States Work to Reduce Growth in Children's Programs
December 19, 2003
States have applied a variety of techniques to slow spending on the State Children's Health Insurance Program (S-CHIP), a federal-state program that helps children of low-income, working parents.
These money-saving methods tend to reduce the number of children enrolled in state programs, and thus reduce costs:
- Kentucky requires families applying for help to meet with an aid worker; government officials say this helps prevent fraud, but children's advocates say it's a barrier designed to keep eligible children out of the program.
- Minnesota stopped automatically enrolling infants in MinnesotaCare this year.
- Last year, Nebraska eliminated a provision in its Kids Connection program that had essentially exempted 20 percent of a family's earnings from the state's income eligibility threshold; as a result, many families' incomes were too high to qualify their children for enrollment in Kids Connection.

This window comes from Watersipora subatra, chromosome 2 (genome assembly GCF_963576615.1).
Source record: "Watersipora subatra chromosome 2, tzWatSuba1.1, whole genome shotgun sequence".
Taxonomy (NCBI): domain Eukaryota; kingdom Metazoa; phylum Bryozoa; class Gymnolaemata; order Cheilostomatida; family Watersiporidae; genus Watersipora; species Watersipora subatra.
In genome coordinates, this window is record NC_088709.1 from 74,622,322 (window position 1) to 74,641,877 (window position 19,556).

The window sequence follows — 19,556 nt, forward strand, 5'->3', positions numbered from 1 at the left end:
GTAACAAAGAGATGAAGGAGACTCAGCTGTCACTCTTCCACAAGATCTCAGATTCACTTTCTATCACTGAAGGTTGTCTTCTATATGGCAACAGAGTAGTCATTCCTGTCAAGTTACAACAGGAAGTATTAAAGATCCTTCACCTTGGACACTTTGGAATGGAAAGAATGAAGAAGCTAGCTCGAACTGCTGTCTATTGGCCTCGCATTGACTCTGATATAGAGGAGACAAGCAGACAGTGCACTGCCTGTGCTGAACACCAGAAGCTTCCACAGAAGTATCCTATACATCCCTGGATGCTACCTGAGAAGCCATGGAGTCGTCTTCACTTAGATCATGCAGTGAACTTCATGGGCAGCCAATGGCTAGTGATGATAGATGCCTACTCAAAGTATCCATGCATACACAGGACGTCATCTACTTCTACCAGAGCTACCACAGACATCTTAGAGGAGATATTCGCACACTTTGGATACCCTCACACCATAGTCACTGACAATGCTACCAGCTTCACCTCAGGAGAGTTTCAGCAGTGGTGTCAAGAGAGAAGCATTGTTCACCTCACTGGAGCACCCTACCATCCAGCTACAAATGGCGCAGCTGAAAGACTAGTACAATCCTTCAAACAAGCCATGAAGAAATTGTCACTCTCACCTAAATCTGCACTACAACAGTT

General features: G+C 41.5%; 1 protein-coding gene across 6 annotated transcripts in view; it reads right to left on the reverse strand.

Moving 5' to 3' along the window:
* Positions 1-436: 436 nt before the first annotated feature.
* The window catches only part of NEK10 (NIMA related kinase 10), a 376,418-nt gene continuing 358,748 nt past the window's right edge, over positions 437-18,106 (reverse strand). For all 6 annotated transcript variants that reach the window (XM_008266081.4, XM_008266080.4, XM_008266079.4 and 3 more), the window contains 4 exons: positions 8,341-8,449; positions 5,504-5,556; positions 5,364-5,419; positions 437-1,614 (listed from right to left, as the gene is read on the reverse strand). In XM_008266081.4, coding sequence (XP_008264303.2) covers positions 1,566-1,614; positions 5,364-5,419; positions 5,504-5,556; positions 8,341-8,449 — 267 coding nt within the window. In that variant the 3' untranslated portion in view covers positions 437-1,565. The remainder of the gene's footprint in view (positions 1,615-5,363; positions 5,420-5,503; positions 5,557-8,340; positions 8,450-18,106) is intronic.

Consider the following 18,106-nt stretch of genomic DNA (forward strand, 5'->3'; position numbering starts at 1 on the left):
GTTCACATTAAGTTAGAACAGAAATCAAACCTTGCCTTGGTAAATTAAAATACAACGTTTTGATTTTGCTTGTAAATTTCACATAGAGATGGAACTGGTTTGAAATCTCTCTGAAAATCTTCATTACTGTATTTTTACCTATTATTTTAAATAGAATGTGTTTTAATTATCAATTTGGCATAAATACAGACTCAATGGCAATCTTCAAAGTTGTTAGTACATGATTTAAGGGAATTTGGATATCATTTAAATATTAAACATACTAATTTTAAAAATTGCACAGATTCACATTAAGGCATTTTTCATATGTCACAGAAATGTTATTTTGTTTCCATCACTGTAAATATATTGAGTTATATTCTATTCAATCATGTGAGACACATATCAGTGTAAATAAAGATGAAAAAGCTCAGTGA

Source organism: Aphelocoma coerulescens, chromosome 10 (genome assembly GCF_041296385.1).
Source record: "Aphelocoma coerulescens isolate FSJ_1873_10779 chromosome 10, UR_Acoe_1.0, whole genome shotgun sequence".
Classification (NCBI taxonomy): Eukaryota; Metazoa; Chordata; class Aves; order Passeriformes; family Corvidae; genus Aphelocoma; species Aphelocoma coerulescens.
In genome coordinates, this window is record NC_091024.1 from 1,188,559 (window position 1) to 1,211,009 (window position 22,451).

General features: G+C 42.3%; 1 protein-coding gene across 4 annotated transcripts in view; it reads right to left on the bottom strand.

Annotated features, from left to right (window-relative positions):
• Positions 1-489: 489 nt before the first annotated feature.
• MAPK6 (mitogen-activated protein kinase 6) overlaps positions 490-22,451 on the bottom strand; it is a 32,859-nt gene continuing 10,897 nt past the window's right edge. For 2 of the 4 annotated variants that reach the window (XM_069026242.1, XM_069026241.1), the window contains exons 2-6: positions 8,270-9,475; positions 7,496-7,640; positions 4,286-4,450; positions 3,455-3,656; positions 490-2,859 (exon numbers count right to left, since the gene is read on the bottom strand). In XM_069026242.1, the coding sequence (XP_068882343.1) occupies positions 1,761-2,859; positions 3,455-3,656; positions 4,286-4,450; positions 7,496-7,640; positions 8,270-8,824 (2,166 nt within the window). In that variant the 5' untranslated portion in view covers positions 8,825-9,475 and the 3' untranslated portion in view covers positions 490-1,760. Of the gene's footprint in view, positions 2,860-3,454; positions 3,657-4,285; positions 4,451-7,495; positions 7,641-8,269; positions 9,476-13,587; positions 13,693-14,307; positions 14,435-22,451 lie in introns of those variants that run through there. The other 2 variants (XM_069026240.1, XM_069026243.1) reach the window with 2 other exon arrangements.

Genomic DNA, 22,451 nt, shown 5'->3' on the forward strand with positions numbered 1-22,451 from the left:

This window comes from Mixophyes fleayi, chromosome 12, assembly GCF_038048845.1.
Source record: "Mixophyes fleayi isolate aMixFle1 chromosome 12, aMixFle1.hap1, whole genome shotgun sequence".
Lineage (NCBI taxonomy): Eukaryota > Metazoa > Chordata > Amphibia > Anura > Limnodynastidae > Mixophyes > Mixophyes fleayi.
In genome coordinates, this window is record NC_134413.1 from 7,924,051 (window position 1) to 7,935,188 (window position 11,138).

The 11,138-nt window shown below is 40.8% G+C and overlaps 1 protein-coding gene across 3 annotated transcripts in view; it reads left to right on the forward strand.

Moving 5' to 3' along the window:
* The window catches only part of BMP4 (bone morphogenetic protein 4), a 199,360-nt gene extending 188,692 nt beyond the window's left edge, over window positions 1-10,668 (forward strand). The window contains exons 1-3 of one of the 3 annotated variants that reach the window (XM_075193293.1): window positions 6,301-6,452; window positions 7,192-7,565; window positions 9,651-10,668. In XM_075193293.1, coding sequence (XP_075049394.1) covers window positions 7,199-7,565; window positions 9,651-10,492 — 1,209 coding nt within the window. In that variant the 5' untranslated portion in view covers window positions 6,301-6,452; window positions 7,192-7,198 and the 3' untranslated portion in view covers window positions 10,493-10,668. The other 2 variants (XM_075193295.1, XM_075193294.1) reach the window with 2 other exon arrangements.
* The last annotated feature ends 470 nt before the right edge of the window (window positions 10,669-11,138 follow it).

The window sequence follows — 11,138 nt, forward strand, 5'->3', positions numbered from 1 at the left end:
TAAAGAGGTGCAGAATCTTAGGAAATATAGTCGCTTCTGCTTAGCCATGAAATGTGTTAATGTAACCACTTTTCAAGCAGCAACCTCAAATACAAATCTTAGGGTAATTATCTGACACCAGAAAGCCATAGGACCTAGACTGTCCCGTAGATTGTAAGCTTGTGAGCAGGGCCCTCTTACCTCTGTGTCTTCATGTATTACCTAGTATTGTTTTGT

- Some states have simply increased the premiums that families must pay to enroll in a children's health insurance program; Nevada doubled its premiums for families enrolled in the state's Check-Up program, before the change the highest premiums had been $35 every three months, now they are $70 every three months.
State officials determined that the increase in premiums would not have a significant impact on program participants. However, several recent studies have shown that even small increases in costs to low-income families on state-run health insurance plans can cause a portion of them to leave the program.
Source: Larry Wheeler, "Range of Tactics Applied to Limit Programs' Growth," USA Today, December 19, 2003.
Browse more articles on Tax and Spending Issues